Caution Cross-connect side switches are service-affecting. Any live traffic on any card in the node endures a hit of up to 50 ms.

a. Determine the standby cross-connect card. The ACT/STBY LED of the standby cross-connect card is amber and the ACT/STBY LED of the active cross-connect card is green.

b. In the node view, select the Maintenance > Cross Connect tabs.

c. In the Cross Connect Cards menu, click the Switch button.

d. Click the Yes button in the Confirm Switch dialog box.


Note After the active cross-connect goes into standby, the original standby slot becomes active. This causes the ACT/STBY LED to become green on the former standby card.


Step 3 Resend test traffic on the loopback circuit.

The test traffic now travels through the alternate cross-connect card.

Step 4 If the test set indicates a faulty circuit, assume the cross-connect card is not causing the problem.

a. Clear the hairpin circuit:

Click the Circuits tab.

Choose the hairpin circuit being tested.

Click the Delete button.

Click the Yes button in the Delete Circuits dialog box.

Confirm that the hairpin circuit is deleted form the Circuits tab list.

b. Go to the "Perform a Facility Loopback on a Destination E3-12 Port" section.

Step 5 If the test set indicates a good circuit, the problem might be a defective cross-connect card.

Step 6 To confirm a defective original cross-connect card, complete the "Retest the Original Cross-Connect Card" procedure.


Procedure: Retest the Original Cross-Connect Card


Step 1 Perform an external switching command (side switch) on the cross-connect cards to make the original cross-connect card the active card:

a. Determine the standby cross-connect card. The ACT/STBY LED of the standby cross-connect card is amber and the ACT/STBY LED of the active cross-connect card is green.

b. In node view, select the Maintenance > Cross Connect tabs.

c. In the Cross Connect Cards menu, click the Switch button.

d. Click the Yes button in the Confirm Switch dialog box.

Step 2 Resend test traffic on the loopback circuit.

Step 3 If the test set indicates a faulty circuit, the problem is probably the defective card.

a. Return the defective card to Cisco through the returned materials authorization (RMA) process. Contact the Cisco Technical Assistance Center (Cisco TAC).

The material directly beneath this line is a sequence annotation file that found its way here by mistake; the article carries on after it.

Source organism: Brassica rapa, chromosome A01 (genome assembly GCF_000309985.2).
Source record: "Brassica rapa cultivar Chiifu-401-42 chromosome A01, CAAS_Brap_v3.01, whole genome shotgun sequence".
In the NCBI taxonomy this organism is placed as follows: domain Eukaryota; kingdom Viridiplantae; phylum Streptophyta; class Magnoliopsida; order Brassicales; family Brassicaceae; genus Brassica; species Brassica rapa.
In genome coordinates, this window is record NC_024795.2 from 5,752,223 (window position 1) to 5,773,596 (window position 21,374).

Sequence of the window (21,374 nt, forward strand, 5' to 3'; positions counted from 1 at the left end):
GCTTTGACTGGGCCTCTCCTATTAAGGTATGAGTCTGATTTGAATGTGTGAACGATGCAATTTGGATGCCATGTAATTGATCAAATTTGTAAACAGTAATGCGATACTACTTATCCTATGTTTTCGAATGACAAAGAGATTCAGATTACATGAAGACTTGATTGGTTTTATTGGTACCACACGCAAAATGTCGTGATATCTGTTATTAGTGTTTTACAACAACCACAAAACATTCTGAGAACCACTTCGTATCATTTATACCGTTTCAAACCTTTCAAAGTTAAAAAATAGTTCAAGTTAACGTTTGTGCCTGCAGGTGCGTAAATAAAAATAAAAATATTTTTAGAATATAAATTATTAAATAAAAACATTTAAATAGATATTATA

b. Replace the defective cross-connect card. See "Replace Hardware" for details.

c. Clear the hairpin circuit:

Click the Circuits tab.

Choose the hairpin circuit being tested.

Click the Delete button.

Click the Yes button in the Delete Circuits dialog box.

d. Go to Step 5.

Step 4 If the test set indicates a good circuit, the cross-connect card might have had a temporary problem that is cleared by the side switch.

Clear the hairpin circuit:

Click the Circuits tab.

Choose the hairpin circuit being tested.

Click the Delete button.

Click the Yes button in the Delete Circuits dialog box.

Step 5 Go to the "Perform a Facility Loopback on a Destination E3-12 Port" section.


1.2.5 Perform a Facility Loopback on a Destination E3-12 Port

The facility loopback test is performed on the node source port in the circuit, in this example, the destination E3-12 port in the destination node. Completing a successful facility loopback on this port isolates the possibility that the destination node cabling, E3-12 card, LIU, or FMEC card is responsible for a faulty circuit. Figure 1-11 shows an example of a facility loopback on a destination E3-12 port.

Figure 1-11 Facility Loopback on a Destination E3-12 Port


Caution Performing a loopback on an in-service circuit is service-affecting.

Procedure: Create a Facility Loopback Circuit on a Destination E3-12 Port


Step 1 Connect an electrical test set to the port you are testing:

a. If you just completed the "Create the Hairpin on the Destination Node" procedure, leave the electrical test set hooked up to the E3-12 port in the destination node.

b. If you are starting the current procedure without the electrical test set hooked up to the E3-12 port, use appropriate cabling to attach the transmit (Tx) and receive (Rx) terminals of the electrical test set to the DSx panel or the FMEC card connectors for the port you are testing. Both Tx and Rx connect to the same port.

c. Adjust the test set accordingly.

Step 2 Use CTC to create the facility loopback on the port being tested:

a. In node view, double-click the card where the loopback will be performed.

b. Click the Maintenance > Loopback tabs.

c. Select Facility (Line) from the Loopback Type column for the port being tested. If this is a multiport card, select the row appropriate for the desired port.

d. Click the Apply button.